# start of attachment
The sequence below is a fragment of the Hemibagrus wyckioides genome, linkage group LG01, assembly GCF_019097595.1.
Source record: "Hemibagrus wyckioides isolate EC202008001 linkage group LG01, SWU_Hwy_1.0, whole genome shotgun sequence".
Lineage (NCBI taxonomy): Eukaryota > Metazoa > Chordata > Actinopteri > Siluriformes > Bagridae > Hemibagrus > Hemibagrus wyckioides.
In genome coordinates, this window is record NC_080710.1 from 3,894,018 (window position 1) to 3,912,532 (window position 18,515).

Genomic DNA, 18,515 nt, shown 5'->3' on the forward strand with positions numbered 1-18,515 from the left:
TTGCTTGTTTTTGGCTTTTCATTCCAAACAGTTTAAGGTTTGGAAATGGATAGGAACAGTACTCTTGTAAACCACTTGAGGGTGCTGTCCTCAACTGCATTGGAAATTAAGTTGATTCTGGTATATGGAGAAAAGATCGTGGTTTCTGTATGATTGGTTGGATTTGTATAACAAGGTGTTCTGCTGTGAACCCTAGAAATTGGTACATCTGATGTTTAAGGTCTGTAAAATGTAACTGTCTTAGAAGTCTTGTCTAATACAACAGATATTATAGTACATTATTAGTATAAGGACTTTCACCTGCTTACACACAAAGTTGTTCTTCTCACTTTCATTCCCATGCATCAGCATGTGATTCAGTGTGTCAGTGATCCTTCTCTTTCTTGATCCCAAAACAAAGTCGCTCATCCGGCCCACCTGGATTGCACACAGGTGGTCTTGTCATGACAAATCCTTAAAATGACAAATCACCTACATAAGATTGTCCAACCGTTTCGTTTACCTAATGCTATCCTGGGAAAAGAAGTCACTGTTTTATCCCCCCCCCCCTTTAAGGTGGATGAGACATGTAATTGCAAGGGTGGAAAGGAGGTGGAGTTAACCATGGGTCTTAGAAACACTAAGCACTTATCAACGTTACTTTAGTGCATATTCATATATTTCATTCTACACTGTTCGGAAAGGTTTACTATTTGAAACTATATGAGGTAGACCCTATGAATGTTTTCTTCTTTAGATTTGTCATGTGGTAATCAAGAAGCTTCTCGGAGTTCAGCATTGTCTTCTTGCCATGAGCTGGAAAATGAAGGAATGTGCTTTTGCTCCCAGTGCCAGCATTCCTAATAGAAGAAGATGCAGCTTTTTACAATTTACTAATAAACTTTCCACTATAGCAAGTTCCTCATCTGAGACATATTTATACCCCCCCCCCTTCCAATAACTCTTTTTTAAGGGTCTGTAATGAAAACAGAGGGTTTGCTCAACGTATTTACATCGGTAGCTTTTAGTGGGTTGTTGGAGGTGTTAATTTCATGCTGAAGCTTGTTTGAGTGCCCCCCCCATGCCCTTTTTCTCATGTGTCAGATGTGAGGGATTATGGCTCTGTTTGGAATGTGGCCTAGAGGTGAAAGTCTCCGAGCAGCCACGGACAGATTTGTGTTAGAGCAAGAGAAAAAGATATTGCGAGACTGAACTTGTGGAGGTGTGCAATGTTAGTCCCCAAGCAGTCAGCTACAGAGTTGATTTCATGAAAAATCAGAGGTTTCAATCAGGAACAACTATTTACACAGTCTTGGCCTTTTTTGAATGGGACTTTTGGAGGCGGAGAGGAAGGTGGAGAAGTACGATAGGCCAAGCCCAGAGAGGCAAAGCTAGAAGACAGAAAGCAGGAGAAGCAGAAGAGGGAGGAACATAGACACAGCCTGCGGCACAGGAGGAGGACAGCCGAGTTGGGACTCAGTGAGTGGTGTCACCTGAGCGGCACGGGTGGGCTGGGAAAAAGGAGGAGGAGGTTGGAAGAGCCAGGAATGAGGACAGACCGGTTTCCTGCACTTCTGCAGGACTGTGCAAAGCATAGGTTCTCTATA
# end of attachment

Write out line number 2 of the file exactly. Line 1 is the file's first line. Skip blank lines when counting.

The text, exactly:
Source record: "Hemibagrus wyckioides isolate EC202008001 linkage group LG01, SWU_Hwy_1.0, whole genome shotgun sequence".